This year when the Vancouver Canadians started their season in mid-June, one player had already begun to rack up the awards. When Earl Burl III was drafted by the Toronto Blue Jays on June 11th, he instantly started to be mentioned among the “best names of the 2015” drafts across the country. Dayn Perry of CBS Sports ranked him 1st out of 25, beating out players like Rock Rucker and Tucker Tubbs. That had us thinking here at Baseball in Vancouver – who is the best named player in professional baseball history in Vancouver?
We compiled 10 of our favorite names that range from the first year that Vancouver had a professional team, up to the current Vancouver Canadians.
Although Ten Million never played in Vancouver, his season for the 1911 Victoria Bees made him a legend, cemented by his 1911 T212 Obak Card – now one of the most valuable in the sets based on his name. Forget Alex Rodriguez, Ten was the first player to regularly see “Ten Million” on his paycheck.
George High Pockets Kelly
Before he began his Hall of Fame career the 6’4 High Pockets, or Long George as he was often called, played for the 1914-15 Victoria Bees
The List (In no particular order)
Frank Piggy Ward made his major league debut at the age of 16 in 1883, but it wasn’t until 1905 that he brought his talent north to play for the 1905 Vancouver Veterans. Anyone who goes by Piggy automatically qualifies as having one of the best names in Vancouver baseball history
Whether you like cats, or former Vancouver Canuck tough guys, Kitty Brashear is hands down one of the best names in Vancouver baseball history. Kitty pitched 8 innings in the bigs in 1899 and from 1911-12 called Vancouver home.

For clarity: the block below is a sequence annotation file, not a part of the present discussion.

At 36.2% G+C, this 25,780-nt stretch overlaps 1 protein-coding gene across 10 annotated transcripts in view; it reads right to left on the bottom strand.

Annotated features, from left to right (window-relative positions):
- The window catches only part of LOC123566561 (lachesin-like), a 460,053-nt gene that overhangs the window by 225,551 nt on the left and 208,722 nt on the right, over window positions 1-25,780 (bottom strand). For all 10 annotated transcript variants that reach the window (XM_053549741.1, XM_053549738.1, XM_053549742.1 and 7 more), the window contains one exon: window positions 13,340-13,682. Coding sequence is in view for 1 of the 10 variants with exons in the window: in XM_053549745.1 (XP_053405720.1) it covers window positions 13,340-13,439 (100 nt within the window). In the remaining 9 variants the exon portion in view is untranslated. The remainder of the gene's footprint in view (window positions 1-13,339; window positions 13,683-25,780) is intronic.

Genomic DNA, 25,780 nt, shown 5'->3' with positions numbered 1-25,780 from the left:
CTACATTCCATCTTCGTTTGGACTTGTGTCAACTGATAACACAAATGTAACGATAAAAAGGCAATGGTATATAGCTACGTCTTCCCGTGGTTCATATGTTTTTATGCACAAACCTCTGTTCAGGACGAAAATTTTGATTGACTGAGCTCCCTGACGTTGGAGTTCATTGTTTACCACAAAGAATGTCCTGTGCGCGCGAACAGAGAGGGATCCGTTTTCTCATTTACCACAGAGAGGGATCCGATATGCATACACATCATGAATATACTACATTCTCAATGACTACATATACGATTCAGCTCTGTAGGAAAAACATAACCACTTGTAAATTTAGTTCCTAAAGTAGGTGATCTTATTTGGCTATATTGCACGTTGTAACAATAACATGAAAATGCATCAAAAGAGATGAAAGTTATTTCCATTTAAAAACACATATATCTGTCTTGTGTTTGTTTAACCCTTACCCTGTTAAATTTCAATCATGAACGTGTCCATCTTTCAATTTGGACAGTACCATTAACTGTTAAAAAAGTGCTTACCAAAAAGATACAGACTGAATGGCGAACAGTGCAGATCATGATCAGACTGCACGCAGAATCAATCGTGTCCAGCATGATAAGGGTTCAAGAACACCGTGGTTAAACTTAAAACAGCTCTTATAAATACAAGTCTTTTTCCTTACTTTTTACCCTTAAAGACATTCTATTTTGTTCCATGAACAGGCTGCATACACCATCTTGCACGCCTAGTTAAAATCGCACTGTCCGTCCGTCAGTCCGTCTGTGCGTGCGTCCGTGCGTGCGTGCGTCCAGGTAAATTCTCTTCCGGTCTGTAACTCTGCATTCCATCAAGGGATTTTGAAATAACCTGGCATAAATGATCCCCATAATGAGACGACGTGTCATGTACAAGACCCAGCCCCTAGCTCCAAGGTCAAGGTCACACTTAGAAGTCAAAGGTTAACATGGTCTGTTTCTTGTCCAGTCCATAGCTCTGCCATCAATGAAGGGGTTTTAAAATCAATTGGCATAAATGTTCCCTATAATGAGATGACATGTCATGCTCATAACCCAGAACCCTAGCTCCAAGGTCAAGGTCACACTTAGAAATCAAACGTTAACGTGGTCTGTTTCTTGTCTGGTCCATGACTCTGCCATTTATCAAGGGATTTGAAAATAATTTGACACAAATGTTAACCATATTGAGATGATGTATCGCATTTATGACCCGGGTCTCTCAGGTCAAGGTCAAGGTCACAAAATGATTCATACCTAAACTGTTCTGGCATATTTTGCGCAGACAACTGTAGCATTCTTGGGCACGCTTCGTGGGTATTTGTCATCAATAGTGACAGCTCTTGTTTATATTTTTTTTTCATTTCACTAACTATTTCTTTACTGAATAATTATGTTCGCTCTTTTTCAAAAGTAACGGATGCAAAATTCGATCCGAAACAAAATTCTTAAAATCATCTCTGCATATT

Although his first name was Charlie, most of his teammates on the 1913 Vancouver Beavers referred to him as King – King Schmutz
We like to imagine his 44 errors while playing for the 1939 Capilanos helped him get the nickname of Wimpy – he did however end up as a pitcher for 5 innings for the 1941 Cubs so Wimpy has that going for him.
He was born as John, but after being given the nickname spider because of a pair of black basketball shorts with an orange stripe that reminded a teacher of a spider he killed, the name stuck. Spider played for the Mounties from 1956-59 but more notably on April 17th, 1947 as Jackie Robinson took the field as a rookie player and changed baseball forever, Spider also took the field as a rookie and even used Jackie Robinson’s glove as he didn’t have any equipment with him.
Sidney only played 20 games for the 1946 Vancouver Capilanos but you can’t help but say his name over and over again once you hear it.
After pitching 15 seasons in the Big Leagues, Trout retired and became a broadcaster and had an unsuccessful campaign as a sheriff. 5 years into retirement at the age of 42 he decided he had more left in the tank and returned to professional baseball, playing for the 1957 Vancouver Mounties before being called up to Baltimore for a final season.
Blue Moon Odom
Given the name by a classmate who thought his round face resembled the moon, Odom played 13 seasons in the MLB, including winning 3 World Series Championships. Odom played on the 1967 Mounties posting a 2.25 ERA over 40 innings.
Carl Michael Yastrzemski Jr.
How do you tell a seasoned Boston Red Sox Fan from a casual fan? Ask them to spell Yastzemski and see what they come up with. The Hall of Famer’s son played for the Vancouver Canadians from 1986-88.
Earl Burl III
This newcomer took the baseball world by storm in 2015, and it’s a name that will go down in Vancouver history. EB3 finished his rookie campaign with a .216 BA and 9 stolen bases for the C’s.
Did we miss a great name? Disagree with our list? Let us know in the comments below!